"Here is a great exercise to shape up the outer sections of the pectorals and that, when performed correctly, also opens up the rib box and helps to deepen the chest." A master of technique, Arnold perfected this difficult movement as no one else ever had. He often described the motion of the flye as "hugging a tree." Lying back on a flat bench, with arms slightly bent, he would take a huge breath and slowly lower

the dumbbells out and away from his torso, so low that they would practically touch-the floor. Then, with a mighty exhalation, he would raise them back through the same arc, all the time squeezing his pecs. What set Arnold's technique apart from that of nearly everyone else was his form at the top of the movement. As the tension on his pecs would begin to decrease near the movement's end, he would stop his motion, with the dumbbells remaining 10-12" apart. He realized that anything beyond that was wasted movement having no impact on his pecs. Nevertheless, by employing the Weider Peak Contraction Tr aining Principle, he would forcibly contract this pecs at this point before lowering the weights again. He would start with 65-pound dumbbells for, 15 reps, then jump to 75s for 12, followed by three sets of 10 with 85s. Each set of flyes would be superset with barbell rows.
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EXERCISE 4: Parallel Bar Dips

Dips, Arnold felt, carved a clean line at the bottom edge of his pectoralis major like no other exercise. With an 80-pound dumbbell strapped to his waist, he would prop himself up on dipping bars and then slowly lower himself to a point where his hands nearly touched his armpits. Lie then exploded back up, all the time making sure to synchronize his breathing to the pace of the movement--inhale on the way down, exhale on the way up. He'd blast out 15 reps and then perform a set of close-grip chins for each superset. "By the time I get to the fifth set, the pecs and lats are totally engorged with blood and I have such a colossal pump that the muscles feel like they are going to burst through the skin!"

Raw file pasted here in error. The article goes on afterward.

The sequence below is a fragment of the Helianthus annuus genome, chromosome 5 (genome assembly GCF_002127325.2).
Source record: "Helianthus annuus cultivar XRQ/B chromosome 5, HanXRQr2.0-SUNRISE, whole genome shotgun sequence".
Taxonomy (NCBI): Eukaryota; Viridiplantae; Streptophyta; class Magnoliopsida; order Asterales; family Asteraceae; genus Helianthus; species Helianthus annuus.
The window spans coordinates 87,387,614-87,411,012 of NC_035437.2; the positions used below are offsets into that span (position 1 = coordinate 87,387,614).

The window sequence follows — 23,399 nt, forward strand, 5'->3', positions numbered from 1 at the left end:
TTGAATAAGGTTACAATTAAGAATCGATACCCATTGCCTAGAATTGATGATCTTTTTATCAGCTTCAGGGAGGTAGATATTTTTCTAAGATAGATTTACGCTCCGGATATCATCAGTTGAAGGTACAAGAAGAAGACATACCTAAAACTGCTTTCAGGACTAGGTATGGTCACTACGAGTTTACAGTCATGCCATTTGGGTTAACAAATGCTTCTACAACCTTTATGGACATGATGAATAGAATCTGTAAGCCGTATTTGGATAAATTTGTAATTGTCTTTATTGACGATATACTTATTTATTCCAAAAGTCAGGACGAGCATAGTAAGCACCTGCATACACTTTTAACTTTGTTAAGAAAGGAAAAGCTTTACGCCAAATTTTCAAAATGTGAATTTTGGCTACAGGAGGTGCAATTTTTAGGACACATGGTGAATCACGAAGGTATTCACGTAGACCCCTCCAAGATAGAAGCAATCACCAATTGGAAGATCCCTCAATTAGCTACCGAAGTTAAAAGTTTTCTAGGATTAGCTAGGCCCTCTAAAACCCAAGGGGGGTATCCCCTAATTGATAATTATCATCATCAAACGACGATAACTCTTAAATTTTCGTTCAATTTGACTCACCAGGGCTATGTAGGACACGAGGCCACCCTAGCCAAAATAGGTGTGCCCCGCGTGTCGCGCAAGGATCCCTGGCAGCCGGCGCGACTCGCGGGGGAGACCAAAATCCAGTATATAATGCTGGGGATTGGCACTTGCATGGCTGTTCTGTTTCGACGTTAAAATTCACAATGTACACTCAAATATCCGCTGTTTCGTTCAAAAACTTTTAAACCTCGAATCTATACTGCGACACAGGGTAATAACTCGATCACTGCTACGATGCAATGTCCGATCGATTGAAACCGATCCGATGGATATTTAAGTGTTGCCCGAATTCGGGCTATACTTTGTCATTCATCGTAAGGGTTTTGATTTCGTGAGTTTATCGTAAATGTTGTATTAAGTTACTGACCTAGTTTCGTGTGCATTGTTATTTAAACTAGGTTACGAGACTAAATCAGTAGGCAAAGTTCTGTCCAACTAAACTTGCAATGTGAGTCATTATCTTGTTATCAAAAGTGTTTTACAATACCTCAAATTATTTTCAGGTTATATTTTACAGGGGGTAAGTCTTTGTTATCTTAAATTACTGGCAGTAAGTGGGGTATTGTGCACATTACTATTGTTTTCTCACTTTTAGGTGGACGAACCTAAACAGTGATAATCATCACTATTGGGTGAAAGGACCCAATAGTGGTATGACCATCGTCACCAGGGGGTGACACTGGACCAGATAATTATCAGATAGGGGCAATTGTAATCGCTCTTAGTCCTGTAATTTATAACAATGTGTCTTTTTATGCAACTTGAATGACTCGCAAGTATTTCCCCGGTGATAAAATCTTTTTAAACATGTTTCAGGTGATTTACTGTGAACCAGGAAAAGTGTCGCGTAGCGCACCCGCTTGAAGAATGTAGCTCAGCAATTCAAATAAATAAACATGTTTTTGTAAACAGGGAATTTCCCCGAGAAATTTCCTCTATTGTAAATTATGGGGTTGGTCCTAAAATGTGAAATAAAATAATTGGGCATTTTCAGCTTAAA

EXERCISE 5: Stiff-Arm Pullovers

With the, chest-back supersets out of the way, Arnold would complete the lifting portion of his workout with pullovers to stretch his pecs, lats and rib cage simultaneously. This exercise was always a staple of Arnold's training and the one he considers most responsible for the overwhelming size of his rib box. Lying across a flat bench, he would grab a dumbbell of what he considered medium weight with both hands and extend it to arms' length, keeping a slight bend in his elbows. From here, he would lower the weight in an arc down past his head while inhaling very deeply through his mouth, all the while making sure to keep his hips down, thus ensuring the greatest possible stretch. Despite a nearly incapacitating level of fatigue by this point, he would still manage to force out five, sets of 15 to 20 reps with a 90-pound dumbbell. Between sets, he would pause for about 30 seconds, during which time he would walk around the gym taking deep breaths while forcing his chest to its maximum point of expansion. "Yo u will not believe the ache in the sternum that this movement will produce! It literally pulls your chest apart and forces it into new growth."